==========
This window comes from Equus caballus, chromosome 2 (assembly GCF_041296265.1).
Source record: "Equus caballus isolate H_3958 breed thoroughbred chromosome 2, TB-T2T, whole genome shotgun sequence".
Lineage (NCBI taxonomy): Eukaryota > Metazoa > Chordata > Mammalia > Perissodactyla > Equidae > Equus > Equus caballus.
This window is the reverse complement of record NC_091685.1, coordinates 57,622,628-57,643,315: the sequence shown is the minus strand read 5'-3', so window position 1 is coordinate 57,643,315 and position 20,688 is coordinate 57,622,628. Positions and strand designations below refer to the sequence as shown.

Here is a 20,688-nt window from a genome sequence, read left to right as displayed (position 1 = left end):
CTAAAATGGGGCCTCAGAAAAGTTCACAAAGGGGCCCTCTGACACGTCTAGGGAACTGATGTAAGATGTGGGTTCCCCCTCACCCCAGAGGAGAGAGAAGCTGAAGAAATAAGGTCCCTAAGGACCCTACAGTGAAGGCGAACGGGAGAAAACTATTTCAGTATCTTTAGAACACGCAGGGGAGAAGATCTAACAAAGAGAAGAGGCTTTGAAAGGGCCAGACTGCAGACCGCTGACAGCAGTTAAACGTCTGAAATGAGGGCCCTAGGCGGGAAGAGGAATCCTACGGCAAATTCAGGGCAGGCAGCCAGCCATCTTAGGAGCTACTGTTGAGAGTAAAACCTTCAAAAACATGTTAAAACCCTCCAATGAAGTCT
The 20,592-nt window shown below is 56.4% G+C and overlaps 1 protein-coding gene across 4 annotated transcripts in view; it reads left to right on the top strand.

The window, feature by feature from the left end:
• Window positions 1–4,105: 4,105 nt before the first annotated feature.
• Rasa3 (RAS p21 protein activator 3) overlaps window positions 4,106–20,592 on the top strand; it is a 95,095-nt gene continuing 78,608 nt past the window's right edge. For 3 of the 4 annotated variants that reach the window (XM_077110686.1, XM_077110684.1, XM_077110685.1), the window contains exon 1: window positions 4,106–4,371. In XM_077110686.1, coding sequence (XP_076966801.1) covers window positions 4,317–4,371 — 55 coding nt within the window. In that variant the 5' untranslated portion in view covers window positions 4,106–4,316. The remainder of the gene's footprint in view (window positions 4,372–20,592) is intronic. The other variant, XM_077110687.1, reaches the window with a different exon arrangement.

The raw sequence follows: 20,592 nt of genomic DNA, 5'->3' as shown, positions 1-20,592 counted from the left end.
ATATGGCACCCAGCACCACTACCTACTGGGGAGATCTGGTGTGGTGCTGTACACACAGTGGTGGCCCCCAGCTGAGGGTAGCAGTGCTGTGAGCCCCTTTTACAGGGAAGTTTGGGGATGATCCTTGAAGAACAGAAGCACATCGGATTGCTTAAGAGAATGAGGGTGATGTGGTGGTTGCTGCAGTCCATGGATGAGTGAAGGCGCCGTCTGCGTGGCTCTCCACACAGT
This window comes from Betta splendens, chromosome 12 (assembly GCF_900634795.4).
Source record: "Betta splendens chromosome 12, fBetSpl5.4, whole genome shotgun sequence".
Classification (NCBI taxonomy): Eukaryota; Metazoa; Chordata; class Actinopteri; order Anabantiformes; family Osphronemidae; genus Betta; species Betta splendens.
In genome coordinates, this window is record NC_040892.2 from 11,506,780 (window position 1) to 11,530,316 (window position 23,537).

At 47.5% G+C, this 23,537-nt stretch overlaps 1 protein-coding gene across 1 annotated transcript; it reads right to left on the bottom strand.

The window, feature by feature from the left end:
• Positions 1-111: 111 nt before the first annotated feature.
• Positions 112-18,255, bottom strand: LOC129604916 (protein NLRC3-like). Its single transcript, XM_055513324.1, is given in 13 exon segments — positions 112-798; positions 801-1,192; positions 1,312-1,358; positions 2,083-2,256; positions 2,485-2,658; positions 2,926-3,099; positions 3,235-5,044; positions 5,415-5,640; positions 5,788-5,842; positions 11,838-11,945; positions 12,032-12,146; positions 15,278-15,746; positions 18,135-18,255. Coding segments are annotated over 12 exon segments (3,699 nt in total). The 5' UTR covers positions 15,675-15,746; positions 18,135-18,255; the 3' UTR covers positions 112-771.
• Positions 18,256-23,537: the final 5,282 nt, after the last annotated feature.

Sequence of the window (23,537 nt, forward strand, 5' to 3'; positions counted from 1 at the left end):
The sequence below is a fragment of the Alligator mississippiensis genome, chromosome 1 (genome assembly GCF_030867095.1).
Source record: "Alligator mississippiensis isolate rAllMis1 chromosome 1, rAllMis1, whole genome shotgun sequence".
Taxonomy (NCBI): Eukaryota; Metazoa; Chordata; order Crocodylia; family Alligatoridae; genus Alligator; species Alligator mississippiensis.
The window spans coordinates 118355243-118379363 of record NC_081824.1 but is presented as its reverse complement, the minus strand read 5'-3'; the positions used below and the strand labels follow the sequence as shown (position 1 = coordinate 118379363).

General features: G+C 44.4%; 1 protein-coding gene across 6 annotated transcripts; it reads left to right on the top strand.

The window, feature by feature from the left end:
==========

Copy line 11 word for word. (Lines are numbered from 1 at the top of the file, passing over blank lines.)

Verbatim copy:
The raw sequence follows: 20,592 nt of genomic DNA, 5'->3' as shown, positions 1-20,592 counted from the left end.